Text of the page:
Phoenix heat wave hitting the homeless especially hard | VailDaily.com
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Phoenix heat wave hitting the homeless especially hard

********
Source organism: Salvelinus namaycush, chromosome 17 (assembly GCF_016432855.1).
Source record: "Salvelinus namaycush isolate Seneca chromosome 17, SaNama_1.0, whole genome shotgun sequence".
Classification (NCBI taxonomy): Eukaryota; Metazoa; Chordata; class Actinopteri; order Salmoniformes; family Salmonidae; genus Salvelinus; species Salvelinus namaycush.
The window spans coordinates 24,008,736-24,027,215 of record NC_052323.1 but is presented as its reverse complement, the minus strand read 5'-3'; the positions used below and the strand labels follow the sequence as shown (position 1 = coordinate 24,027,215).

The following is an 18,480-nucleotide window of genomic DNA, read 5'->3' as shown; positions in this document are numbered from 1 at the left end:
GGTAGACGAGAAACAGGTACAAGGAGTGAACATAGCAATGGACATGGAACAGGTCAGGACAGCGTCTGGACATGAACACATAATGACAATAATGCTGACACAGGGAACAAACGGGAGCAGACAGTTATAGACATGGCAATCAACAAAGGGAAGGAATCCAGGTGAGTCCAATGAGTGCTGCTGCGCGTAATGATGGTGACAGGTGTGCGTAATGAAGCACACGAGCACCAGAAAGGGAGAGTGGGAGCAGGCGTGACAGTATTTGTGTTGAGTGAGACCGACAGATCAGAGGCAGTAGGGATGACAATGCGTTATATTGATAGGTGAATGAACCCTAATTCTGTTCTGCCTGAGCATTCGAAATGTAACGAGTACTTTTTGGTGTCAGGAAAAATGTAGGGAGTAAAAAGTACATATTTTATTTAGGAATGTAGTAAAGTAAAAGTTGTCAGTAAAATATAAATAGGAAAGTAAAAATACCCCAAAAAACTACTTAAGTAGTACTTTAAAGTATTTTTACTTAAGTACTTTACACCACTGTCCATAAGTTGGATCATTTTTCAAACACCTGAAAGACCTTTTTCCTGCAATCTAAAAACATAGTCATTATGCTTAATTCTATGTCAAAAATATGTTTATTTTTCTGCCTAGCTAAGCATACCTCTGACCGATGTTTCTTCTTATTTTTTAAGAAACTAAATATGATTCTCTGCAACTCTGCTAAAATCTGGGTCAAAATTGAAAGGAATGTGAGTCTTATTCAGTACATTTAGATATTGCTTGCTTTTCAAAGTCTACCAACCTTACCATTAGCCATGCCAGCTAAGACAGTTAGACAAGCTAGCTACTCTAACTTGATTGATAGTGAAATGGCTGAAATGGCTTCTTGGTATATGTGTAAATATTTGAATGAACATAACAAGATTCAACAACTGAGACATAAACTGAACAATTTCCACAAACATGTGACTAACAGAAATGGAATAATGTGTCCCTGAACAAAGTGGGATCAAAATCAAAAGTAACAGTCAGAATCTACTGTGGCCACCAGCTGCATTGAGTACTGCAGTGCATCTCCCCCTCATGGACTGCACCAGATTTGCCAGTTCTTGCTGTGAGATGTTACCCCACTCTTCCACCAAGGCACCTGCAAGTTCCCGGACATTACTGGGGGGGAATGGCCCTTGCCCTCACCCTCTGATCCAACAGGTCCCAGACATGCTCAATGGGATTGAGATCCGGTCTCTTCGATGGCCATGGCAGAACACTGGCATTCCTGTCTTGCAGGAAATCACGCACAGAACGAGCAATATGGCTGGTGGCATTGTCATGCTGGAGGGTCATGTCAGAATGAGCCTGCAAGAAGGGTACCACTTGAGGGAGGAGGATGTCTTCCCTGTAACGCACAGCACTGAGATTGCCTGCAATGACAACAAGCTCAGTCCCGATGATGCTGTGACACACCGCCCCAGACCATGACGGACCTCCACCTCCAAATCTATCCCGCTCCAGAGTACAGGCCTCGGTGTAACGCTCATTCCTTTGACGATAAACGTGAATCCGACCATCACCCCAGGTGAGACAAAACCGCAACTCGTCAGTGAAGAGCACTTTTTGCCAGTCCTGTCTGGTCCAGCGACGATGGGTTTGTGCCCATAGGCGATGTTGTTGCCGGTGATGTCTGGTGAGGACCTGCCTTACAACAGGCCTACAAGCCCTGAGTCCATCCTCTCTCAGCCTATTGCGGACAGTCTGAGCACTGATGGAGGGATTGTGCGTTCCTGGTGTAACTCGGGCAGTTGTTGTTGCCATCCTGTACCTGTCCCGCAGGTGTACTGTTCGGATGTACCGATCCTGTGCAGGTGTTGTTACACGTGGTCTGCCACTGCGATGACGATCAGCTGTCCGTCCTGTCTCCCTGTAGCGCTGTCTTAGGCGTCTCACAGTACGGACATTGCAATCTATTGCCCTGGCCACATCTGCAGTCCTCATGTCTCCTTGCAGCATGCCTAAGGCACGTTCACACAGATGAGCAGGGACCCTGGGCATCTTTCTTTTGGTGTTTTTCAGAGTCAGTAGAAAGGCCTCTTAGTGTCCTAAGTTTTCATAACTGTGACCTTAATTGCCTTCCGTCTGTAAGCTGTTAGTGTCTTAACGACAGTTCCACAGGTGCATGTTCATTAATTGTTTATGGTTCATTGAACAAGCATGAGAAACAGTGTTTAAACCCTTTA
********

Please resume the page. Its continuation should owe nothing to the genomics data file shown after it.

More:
PHOENIX – Searing heat blasts through this desert city every summer, leaving its thousands of homeless residents searching for shelter from the torrid temps.In most years, the heat is survivable. But after a run of 110-plus-degree days this month, police say 14 homeless people apparently have died of too much sun and not enough water. Seven nonhomeless residents have died as well.”Day after day after day, no break in it. It just saps all your energy,” said Jerry Rountree, a 69-year-old transient who had a blue jug filled with water and ice hanging from his wheelchair at a Phoenix shelter.The homeless death toll from the heat wave is the worst in years in Phoenix. Will Humble, bureau chief for disease control at the Arizona Department of Health Services, said the last time he could recall a cluster of heat deaths among the city’s homeless was in 1990, when seven people died during a week in which the mercury climbed to an all-time Phoenix high of 122 degrees.While the temperature has not reached that high this year, the last couple of weeks have been particularly scorching. In the last two weeks, it has hit at least 110 degrees all but three days. On Sunday, it reached a record 116.”With the homeless folks, when it’s a 105 every day, they are able to get by,” Humble said. “It’s these last 10 degrees and these number of days in a row, I think, that push them over the edge.”Charities and government agencies have stepped up their efforts to accommodate the homeless during the heat wave, and donations of water have been pouring in.But the heat has also drawn attention to the homeless problem facing Phoenix.An estimated 8,000 homeless people are believed to live in Maricopa County, where Phoenix and its suburbs sit, but only 1,600 shelter beds are available citywide, said Bill Manson, development coordinator for Central Arizona Shelter Services, the state’s largest homeless aid agency.Heat waves like the one gripping Phoenix can actually be more lethal for the homeless than cold snaps in northern cities, said Michael Stoops, acting executive director of the Washington D.C.-based National Coalition for the Homeless.Warmer cities generally have fewer resources for the homeless, and the vacation-friendly images of balmy California or sun-soaked Florida mean that people often think it’s unnecessary to have as much shelter available, Stoops said.The Phoenix shelter run by Central Arizona Shelter Services, wedged in a ragged neighborhood surrounded by other homeless aid groups, has not been turning anyone away over the last few days and has temporarily relaxed some of its rules on who can be admitted.Government workers, social service agencies and volunteers were driving across the city this week giving fluids and medical care to transients, but Mark Holleran, the chief executive of CASS, said the real issue for those who were dying probably wasn’t a lack of water or other help.A segment of the homeless population doesn’t want services, often because they are fiercely independent, mentally ill or addicted to drugs or alcohol, he said.”If you’re drinking and just out there staring into the sun, you literally toast yourself,” Holleran said. “People who are dying on the streets are not coming here.”


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